Both ships will rendezvous somewhere near Gibraltar in the coming days, where some personnel and equipment will be transferred between them.

For much more on the refugee migrant crisis, click here.

Published in Navy

#NavalExercises – The Naval Service's newest and oldest patrol vessels have taken part in a week-long major exercise, one of several held annually, where L.É Samuel Beckett (P61) set her paces accompanied by L.E. Aoife offshore of Cork Harbour, writes Jehan Ashmore.

In command of the €54m newbuild is Cdr. Ken Minihan who recently was promoted to the role of Officer in Charge of Fleet Operations, in which he will take this position in August. Cdr. Minihan has the responsibility of 43 crew and on occasions this can rise by a further 10 personnel.

Due to the overall requirements to recruit crew and that of the newbuild programme of a trio of OPV90 or 'Beckett' class, the new ships will feature additional berths to accommodate 10 cadet trainees.

According to Cdr. Minihan, the OPV has better sea-keeping characteristics compared to her predecessors and the ability to maintain 9 knots in a 'Power Take In' mode as 2 x Wartsila diesel engines can generate otherwise a maximum of 23 knots.

The OPV90 class are fitted with a 76mm OTO Melara the main armoury mounted on the bow of the newbuilds which are to replace an ageing pair of 'Emer' class sisters. L.E. Aoife is understood to decomission by the end of the year. She will be replaced by the delivery of L.E. James James in the first quater of 2015 and followed by the final newbuild due in 2016.

One of the trainees taking ship-time experience on board L.E. Samual Beckett is Ger Fannin from Clare who at 29 years is one of the oldest students to have entered the cadetship. Along with his colleagues they will attend a commissioning into service ceremony in September.

This was only the second time that Fannin has been at sea where the cadet expressed how proud he was to be on the new 2,226 tonnes offshore patrol vessel, which is ending her first patrol today since commissioning just over a month ago in Dublin.

In the last six years the Naval Service has intercepted €1.7 Billion worth of drugs in Irish waters and the importance of carrying out such exercises (in a real-scenario they are carried out at night), is where the boarding teams are also equipped with night-vision capabilities.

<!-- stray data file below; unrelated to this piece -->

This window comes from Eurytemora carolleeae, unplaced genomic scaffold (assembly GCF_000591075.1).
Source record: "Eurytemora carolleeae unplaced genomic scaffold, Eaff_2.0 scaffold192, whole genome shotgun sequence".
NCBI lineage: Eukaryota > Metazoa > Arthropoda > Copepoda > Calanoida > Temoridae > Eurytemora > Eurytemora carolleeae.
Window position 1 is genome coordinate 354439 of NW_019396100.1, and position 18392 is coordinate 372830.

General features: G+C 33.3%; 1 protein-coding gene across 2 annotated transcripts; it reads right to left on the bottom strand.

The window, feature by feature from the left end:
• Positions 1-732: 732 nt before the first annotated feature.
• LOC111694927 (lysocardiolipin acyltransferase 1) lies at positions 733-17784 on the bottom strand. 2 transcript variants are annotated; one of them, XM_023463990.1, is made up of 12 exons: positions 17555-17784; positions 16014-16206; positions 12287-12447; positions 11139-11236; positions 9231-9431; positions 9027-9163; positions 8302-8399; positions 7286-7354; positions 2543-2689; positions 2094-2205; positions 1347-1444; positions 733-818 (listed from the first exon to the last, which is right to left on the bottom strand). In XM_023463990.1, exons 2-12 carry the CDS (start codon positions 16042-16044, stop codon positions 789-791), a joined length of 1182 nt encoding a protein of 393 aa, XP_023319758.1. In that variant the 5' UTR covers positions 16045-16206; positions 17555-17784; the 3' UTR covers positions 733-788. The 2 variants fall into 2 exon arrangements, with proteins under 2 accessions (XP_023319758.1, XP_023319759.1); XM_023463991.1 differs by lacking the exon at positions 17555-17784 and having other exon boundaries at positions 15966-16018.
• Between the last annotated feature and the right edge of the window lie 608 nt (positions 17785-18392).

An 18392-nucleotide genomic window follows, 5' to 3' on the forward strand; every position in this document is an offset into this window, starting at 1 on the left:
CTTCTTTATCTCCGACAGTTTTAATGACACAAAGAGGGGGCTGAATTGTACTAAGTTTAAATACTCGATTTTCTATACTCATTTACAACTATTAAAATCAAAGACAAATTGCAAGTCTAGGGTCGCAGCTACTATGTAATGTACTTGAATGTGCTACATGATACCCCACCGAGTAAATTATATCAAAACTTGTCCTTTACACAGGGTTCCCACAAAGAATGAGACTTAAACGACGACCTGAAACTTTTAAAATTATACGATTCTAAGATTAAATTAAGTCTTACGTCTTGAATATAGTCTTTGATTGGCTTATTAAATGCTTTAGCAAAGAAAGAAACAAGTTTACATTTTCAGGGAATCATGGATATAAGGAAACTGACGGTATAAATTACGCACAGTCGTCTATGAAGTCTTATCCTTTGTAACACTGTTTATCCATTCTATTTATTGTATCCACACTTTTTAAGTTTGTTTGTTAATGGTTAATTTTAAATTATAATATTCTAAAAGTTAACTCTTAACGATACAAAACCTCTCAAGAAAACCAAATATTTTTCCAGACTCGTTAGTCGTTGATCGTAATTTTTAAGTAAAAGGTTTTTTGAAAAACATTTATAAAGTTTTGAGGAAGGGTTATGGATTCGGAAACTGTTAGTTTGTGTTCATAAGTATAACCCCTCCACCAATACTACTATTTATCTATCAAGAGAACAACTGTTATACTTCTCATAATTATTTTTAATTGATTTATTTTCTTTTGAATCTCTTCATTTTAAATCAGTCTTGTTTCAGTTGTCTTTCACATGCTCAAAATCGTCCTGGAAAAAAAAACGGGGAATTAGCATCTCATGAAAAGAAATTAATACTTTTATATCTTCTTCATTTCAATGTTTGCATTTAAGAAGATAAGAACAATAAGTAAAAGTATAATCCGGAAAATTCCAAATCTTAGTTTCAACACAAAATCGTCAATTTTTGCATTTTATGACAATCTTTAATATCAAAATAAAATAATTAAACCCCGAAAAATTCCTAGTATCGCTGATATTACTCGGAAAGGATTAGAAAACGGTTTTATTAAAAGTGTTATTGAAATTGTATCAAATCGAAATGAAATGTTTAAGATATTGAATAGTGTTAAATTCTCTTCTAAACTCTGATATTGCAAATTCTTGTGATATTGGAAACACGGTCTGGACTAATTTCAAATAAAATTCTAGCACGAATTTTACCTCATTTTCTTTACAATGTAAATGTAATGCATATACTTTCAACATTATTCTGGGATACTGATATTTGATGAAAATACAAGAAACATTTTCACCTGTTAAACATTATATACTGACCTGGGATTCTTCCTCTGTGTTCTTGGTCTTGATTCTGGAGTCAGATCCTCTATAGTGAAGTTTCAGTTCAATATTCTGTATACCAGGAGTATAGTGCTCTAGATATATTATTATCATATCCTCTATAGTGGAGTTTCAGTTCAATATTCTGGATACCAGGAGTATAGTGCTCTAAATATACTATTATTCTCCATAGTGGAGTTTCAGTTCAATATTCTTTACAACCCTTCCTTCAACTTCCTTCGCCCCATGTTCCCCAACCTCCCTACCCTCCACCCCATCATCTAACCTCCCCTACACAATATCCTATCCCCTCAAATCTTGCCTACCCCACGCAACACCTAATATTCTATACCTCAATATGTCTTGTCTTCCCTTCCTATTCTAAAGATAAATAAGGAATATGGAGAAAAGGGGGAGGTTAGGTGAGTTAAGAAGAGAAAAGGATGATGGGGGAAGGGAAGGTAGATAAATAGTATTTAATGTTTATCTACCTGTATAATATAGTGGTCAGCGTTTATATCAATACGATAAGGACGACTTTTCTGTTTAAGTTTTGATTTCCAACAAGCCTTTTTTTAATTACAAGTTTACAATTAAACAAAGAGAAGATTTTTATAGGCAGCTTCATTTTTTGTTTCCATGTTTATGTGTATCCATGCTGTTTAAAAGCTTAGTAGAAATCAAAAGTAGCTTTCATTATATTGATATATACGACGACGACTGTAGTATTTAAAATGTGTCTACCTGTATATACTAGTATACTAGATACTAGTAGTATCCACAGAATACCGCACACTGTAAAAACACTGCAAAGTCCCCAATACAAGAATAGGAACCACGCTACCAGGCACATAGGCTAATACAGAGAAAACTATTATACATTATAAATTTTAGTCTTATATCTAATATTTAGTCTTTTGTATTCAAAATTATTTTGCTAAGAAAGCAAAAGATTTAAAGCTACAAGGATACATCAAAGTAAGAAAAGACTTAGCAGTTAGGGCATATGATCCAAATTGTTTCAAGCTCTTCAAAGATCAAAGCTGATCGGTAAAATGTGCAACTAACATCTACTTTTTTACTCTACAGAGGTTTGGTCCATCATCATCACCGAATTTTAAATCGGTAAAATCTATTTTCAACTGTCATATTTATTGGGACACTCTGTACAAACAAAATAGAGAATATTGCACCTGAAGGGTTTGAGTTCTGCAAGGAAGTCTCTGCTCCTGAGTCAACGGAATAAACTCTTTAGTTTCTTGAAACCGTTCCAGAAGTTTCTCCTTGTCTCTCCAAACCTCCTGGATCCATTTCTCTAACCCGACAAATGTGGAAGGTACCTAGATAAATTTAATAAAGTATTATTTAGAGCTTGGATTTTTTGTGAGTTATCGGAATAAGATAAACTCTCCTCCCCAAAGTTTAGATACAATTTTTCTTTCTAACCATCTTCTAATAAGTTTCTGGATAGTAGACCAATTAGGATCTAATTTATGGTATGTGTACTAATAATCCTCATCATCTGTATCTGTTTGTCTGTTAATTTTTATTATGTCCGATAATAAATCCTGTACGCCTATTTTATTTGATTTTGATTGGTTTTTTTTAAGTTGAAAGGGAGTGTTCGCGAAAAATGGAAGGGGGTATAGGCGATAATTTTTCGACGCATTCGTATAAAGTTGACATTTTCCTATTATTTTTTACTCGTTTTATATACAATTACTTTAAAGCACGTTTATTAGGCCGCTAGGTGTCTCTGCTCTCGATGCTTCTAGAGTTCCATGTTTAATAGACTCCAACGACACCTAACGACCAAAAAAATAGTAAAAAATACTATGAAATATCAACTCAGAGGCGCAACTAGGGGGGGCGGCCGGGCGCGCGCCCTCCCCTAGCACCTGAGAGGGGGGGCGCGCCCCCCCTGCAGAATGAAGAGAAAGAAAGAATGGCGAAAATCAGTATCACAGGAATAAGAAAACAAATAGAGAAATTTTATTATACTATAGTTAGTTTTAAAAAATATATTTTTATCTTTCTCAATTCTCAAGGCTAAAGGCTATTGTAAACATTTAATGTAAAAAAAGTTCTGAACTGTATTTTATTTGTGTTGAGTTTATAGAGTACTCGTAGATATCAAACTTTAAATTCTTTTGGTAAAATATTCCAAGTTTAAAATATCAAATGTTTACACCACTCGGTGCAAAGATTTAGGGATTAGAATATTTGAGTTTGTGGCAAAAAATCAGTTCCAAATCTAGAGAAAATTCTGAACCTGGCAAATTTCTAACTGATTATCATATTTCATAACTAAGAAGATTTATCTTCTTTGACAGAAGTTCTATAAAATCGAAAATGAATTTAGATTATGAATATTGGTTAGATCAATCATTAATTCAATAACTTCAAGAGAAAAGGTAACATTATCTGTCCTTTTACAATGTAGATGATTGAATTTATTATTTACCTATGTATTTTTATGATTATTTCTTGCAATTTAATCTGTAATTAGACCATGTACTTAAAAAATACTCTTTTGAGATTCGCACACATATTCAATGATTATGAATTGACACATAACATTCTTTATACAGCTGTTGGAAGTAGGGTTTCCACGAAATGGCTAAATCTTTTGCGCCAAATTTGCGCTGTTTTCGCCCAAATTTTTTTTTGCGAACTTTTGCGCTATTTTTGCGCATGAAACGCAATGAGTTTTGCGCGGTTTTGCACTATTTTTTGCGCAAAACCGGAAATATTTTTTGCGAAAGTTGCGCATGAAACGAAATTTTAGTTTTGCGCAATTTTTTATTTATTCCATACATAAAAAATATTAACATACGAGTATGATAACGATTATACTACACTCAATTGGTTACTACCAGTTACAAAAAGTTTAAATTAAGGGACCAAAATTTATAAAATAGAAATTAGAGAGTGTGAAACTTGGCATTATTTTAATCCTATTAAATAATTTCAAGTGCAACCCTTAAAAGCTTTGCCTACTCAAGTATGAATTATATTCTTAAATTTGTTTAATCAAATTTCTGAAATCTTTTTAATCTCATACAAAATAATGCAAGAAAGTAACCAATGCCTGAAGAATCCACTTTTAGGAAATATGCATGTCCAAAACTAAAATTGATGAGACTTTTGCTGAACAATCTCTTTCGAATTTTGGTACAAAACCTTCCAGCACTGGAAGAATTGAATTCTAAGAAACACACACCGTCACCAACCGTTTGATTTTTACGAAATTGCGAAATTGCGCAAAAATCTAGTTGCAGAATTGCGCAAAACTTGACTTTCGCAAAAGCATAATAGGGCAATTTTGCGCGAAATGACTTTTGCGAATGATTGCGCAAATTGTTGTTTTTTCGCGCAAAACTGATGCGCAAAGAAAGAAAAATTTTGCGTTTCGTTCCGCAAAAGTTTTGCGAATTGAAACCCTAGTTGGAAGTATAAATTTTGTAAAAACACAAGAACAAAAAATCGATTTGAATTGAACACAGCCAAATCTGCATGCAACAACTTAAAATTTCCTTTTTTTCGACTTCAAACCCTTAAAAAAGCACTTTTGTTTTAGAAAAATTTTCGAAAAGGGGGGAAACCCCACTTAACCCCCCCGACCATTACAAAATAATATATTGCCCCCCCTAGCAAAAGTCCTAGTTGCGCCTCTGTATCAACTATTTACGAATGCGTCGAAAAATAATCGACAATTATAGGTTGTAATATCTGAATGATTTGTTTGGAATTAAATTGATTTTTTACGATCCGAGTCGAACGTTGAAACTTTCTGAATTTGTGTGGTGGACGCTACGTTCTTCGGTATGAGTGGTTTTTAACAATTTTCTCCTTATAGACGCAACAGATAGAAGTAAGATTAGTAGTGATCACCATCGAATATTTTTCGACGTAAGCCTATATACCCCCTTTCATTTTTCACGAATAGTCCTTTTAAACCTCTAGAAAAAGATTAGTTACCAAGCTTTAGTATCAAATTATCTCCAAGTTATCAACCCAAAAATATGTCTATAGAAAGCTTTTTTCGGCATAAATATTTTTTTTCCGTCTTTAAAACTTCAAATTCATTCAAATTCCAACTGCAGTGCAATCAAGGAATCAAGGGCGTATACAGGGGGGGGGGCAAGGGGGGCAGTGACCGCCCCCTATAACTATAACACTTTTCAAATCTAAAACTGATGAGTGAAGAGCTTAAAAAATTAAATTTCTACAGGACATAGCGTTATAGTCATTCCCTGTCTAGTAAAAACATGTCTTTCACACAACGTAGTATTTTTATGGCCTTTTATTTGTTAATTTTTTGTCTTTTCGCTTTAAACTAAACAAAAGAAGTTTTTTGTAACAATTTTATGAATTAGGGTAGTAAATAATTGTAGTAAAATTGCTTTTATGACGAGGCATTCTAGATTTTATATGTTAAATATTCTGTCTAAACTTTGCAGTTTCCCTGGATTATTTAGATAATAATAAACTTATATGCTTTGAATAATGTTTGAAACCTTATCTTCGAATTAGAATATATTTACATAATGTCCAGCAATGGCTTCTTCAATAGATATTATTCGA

This is where the role of Maritime Interdiction Operations as previously reported saw armed counter-narcotics Naval Teams set off from L.E. Samuel Beckett. The interdiction teams used a pair of high-speed RIBS capable of twice the speed of the 'mother' vessel, as they can reach up to 40 knots. The teams set a course to the L.E. Aoife which acted as the 'suspect' vessel.

Interdictionboardingparty.jpg

Interdiction party on the aft–deck

Completely dressed in black uniforms including helmets, the teams armed with pistols and truncheons boarded the L.E. Aoife. Two of her crew-members acted as individuals engaged in criminal activity and where led under tight security up to the wheelhouse.

In addition to this high-drama scenario at sea, a casualty winching exercise with an Air Corps AW139 helicopter was carried out at close quarters above the aft-deck of L.E. Samuel Beckett. The helicopter normally based at Baldonnel had flown down to Cork Airport and onward to take part in the exercise.

Also part of the week's exercise where inter-ship replenishments for the transfer of personnel and provisions while naval ships are at sea. This alleviates the necessity for a ship to return to port while on domestic operations and potentially in circumstances where vessels could be deployed on missions overseas.

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Winch operation

As outlined above the role of the Naval Service is clearly not just about fishery protection duties, in which there has been 407 boardings and four detentions carried out so far this year.

With the L.E. Samuel Beckett in service, the navy and that of her newbuild sisters are better prepared through new operational capability to undertake routine patrols and tasks in an area twelve times the size of Ireland's land mass.

An added efficiency to operations will be Unmanned Aerial Vehicles (UAV) which are planned to be introduced next year. This component in the Naval Service is to enhance in carrying out surveillance operations, among them covert vessel tracking to those dealing with oil-pollution monitoring.